Sunday, 21 August 2011
11 tribesmen killed in south Yemen suicide attacks
ADEN, Yemen — Eleven Yemeni tribesmen were killed overnight in two suicide attacks in the southern province of Abyan, a stronghold of Al-Qaeda, tribal sources and medics told AFP on Sunday.
Tribal sources accused Al-Qaeda members of carrying out the attacks in two villages of Abyan province, where Yemeni tribesmen and the army have been battling militants from the "Partisans of Sharia (Islamic law)" who are believed to be close to the Al-Qaeda network.
A suicide bomber killed Sheikh Abu Bahr Ashal, chief of the Ashal tribe, and two others as he detonated an explosive belt he was wearing in Moudia, east of Zinjibar -- the provincial capital mostly seized by militants since May.
Ashal and one of his companions wwere killed instantly, while the third victim, a soldier, died of his wounds in hospital, a tribal source told AFP.
A medical source confirmed the deaths.
Meanwhile, eight people were killed and 20 others wounded when a suicide bomber rammed an explosives-laden car into a post of armed tribesmen in the area of Arkub, near the town of Shaqra, which was taken over by extremist militants last week, a tribal source said.
The car bomb was followed by an attack by mortars which triggered a fire fight that lasted for nearly two hours, the same source said.
A medical source said that seven of the wounded sustained serious injuries and were taken to a hospital in the neighbouring province of Baida.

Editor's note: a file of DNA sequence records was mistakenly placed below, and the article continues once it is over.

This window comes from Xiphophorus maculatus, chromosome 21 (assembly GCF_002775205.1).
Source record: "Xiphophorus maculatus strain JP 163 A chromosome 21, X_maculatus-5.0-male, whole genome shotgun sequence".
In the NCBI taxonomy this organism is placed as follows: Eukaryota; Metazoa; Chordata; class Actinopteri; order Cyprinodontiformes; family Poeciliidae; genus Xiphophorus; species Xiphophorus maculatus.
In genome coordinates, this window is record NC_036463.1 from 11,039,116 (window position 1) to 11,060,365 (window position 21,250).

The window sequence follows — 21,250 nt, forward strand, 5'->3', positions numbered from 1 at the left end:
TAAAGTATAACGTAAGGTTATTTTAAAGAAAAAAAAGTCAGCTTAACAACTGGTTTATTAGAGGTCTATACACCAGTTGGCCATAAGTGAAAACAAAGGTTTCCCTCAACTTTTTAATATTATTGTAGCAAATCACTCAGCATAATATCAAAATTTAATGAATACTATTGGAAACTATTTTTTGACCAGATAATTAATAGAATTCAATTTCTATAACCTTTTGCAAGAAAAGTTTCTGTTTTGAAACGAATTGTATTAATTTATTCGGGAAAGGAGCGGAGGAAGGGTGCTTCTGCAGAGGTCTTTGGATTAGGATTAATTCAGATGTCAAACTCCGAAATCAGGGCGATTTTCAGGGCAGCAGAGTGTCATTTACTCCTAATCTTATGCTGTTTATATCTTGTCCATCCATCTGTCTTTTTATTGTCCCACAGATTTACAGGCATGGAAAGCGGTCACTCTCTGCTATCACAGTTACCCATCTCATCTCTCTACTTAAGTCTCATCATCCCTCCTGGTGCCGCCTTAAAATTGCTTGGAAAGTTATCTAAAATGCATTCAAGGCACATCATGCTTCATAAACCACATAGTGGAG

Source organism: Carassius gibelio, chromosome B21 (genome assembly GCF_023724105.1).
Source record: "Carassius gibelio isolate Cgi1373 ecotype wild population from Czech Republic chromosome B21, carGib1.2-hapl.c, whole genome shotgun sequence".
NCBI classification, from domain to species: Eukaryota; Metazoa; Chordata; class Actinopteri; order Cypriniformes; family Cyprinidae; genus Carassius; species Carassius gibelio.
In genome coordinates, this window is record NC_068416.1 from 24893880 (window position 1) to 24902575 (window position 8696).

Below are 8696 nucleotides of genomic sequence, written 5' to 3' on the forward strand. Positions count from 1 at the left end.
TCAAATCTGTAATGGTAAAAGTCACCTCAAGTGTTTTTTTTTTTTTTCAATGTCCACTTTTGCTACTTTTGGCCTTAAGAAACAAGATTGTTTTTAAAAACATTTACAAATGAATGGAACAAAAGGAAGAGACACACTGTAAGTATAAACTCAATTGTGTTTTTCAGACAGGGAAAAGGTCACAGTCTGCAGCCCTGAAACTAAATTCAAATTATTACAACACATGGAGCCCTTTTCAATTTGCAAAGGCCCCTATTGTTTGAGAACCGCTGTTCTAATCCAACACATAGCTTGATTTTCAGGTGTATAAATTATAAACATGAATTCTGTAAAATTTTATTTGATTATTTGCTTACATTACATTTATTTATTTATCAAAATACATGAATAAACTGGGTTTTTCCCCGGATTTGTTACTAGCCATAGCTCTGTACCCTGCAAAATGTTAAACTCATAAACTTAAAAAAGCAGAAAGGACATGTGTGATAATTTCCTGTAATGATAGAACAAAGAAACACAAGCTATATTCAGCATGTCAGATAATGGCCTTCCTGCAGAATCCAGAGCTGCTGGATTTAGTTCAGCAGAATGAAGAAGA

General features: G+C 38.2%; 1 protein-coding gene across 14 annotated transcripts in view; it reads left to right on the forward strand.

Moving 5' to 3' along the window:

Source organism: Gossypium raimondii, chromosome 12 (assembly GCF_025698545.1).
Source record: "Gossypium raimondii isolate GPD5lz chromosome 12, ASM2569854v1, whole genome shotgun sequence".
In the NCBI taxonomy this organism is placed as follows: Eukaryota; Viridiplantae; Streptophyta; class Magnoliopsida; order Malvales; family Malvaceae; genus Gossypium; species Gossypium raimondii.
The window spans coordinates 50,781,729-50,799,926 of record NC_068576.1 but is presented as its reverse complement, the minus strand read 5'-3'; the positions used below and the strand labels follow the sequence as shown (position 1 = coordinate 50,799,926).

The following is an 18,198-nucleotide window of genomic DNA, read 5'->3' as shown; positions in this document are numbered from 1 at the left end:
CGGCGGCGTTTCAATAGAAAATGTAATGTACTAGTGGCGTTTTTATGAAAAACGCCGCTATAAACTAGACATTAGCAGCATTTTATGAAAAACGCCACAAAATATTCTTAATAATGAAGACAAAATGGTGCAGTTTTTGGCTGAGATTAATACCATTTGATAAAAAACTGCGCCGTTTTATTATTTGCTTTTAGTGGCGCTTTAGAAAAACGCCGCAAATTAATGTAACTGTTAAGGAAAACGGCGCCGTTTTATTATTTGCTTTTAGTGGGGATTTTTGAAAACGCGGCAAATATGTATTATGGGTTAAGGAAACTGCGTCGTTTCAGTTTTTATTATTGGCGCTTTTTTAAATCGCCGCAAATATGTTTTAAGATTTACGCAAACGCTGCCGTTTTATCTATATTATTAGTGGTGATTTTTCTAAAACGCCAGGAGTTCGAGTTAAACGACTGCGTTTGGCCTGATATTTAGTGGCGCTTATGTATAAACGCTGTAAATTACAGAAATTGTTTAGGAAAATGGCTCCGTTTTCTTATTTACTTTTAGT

Yemeni tribesmen siding with government forces have in past weeks been locked in battle with suspected Al-Qaeda militants in Abyan, especially in
The army has been battling the Partisans of Sharia militants, who have besieged its 25th Mechanised Brigade base in Zinjibar since May.
Apart from Shaqra and Zinjibar, Islamist gunmen control the village of Jaar, while Al-Qaeda in the Arabian Peninsula, the local branch of the jihadist network, is active in most of the lawless southern and eastern provinces.
The international community has expressed fears that the power vacuum in the impoverished country could play into the hands of AQAP, which was behind several attacks, including the failed Christmas Day attempt to blow a US airliner over Detroit in 2009.
Yemen has been gripped by political turmoil since an uprising against the 33-year-old rule of President Ali Abdullah Saleh, now recovering from bomb blast wounds, erupted in January. Hundreds have died in battles between security forces and protesters, and between security forces and Al-Qaeda fighters.
مرسلة بواسطة Nasser Arrabyee في 03:53